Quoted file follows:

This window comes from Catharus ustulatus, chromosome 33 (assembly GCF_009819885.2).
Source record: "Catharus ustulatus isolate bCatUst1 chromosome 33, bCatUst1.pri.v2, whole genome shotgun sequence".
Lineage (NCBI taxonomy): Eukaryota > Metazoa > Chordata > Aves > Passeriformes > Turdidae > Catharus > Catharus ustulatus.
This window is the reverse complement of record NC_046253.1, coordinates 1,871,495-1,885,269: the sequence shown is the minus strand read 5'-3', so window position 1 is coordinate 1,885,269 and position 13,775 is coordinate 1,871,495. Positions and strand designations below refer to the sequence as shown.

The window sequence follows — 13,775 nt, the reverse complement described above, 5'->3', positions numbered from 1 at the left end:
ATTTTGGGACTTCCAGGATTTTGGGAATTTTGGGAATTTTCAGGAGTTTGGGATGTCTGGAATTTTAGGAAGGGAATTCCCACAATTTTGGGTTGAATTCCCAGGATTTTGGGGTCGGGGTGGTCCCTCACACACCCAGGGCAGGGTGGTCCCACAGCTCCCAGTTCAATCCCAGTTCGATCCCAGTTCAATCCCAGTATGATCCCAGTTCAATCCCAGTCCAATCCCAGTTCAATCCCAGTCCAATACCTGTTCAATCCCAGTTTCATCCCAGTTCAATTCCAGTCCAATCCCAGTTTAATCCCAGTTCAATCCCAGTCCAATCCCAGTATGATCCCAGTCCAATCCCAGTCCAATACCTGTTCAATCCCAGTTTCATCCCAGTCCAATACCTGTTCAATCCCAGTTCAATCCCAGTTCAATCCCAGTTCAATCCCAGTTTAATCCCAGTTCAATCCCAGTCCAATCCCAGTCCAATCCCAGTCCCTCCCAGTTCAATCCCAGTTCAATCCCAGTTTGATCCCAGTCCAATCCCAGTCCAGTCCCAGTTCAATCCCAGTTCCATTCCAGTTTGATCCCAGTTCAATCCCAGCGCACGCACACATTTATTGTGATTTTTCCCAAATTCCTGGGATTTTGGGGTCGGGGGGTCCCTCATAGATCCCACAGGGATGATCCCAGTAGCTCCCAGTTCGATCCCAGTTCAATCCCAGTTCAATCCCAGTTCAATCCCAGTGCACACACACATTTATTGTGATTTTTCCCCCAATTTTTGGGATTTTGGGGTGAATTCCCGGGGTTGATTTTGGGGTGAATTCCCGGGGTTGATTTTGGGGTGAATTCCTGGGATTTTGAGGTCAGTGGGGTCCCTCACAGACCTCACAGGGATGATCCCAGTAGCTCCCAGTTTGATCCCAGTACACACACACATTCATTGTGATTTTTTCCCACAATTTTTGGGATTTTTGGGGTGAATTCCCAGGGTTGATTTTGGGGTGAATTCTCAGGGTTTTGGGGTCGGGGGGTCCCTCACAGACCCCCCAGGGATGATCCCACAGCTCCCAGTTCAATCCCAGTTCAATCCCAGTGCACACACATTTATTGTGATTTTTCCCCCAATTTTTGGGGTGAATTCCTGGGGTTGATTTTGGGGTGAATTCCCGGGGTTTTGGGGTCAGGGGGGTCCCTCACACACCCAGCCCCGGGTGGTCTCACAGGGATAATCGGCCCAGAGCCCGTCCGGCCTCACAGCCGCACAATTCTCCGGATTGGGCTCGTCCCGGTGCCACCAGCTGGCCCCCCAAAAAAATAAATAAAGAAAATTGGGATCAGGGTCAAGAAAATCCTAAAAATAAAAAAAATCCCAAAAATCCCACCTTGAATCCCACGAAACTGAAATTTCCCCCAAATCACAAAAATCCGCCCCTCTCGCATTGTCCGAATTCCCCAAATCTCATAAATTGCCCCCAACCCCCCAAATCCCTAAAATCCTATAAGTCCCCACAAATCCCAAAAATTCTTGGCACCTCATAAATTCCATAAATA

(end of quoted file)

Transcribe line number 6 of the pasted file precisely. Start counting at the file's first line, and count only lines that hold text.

ATTTTGGGACTTCCAGGATTTTGGGAATTTTGGGAATTTTCAGGAGTTTGGGATGTCTGGAATTTTAGGAAGGGAATTCCCACAATTTTGGGTTGAATTCCCAGGATTTTGGGGTCGGGGTGGTCCCTCACACACCCAGGGCAGGGTGGTCCCACAGCTCCCAGTTCAATCCCAGTTCGATCCCAGTTCAATCCCAGTATGATCCCAGTTCAATCCCAGTCCAATCCCAGTTCAATCCCAGTCCAATACCTGTTCAATCCCAGTTTCATCCCAGTTCAATTCCAGTCCAATCCCAGTTTAATCCCAGTTCAATCCCAGTCCAATCCCAGTATGATCCCAGTCCAATCCCAGTCCAATACCTGTTCAATCCCAGTTTCATCCCAGTCCAATACCTGTTCAATCCCAGTTCAATCCCAGTTCAATCCCAGTTCAATCCCAGTTTAATCCCAGTTCAATCCCAGTCCAATCCCAGTCCAATCCCAGTCCCTCCCAGTTCAATCCCAGTTCAATCCCAGTTTGATCCCAGTCCAATCCCAGTCCAGTCCCAGTTCAATCCCAGTTCCATTCCAGTTTGATCCCAGTTCAATCCCAGCGCACGCACACATTTATTGTGATTTTTCCCAAATTCCTGGGATTTTGGGGTCGGGGGGTCCCTCATAGATCCCACAGGGATGATCCCAGTAGCTCCCAGTTCGATCCCAGTTCAATCCCAGTTCAATCCCAGTTCAATCCCAGTGCACACACACATTTATTGTGATTTTTCCCCCAATTTTTGGGATTTTGGGGTGAATTCCCGGGGTTGATTTTGGGGTGAATTCCCGGGGTTGATTTTGGGGTGAATTCCTGGGATTTTGAGGTCAGTGGGGTCCCTCACAGACCTCACAGGGATGATCCCAGTAGCTCCCAGTTTGATCCCAGTACACACACACATTCATTGTGATTTTTTCCCACAATTTTTGGGATTTTTGGGGTGAATTCCCAGGGTTGATTTTGGGGTGAATTCTCAGGGTTTTGGGGTCGGGGGGTCCCTCACAGACCCCCCAGGGATGATCCCACAGCTCCCAGTTCAATCCCAGTTCAATCCCAGTGCACACACATTTATTGTGATTTTTCCCCCAATTTTTGGGGTGAATTCCTGGGGTTGATTTTGGGGTGAATTCCCGGGGTTTTGGGGTCAGGGGGGTCCCTCACACACCCAGCCCCGGGTGGTCTCACAGGGATAATCGGCCCAGAGCCCGTCCGGCCTCACAGCCGCACAATTCTCCGGATTGGGCTCGTCCCGGTGCCACCAGCTGGCCCCCCAAAAAAATAAATAAAGAAAATTGGGATCAGGGTCAAGAAAATCCTAAAAATAAAAAAAATCCCAAAAATCCCACCTTGAATCCCACGAAACTGAAATTTCCCCCAAATCACAAAAATCCGCCCCTCTCGCATTGTCCGAATTCCCCAAATCTCATAAATTGCCCCCAACCCCCCAAATCCCTAAAATCCTATAAGTCCCCACAAATCCCAAAAATTCTTGGCACCTCATAAATTCCATAAATA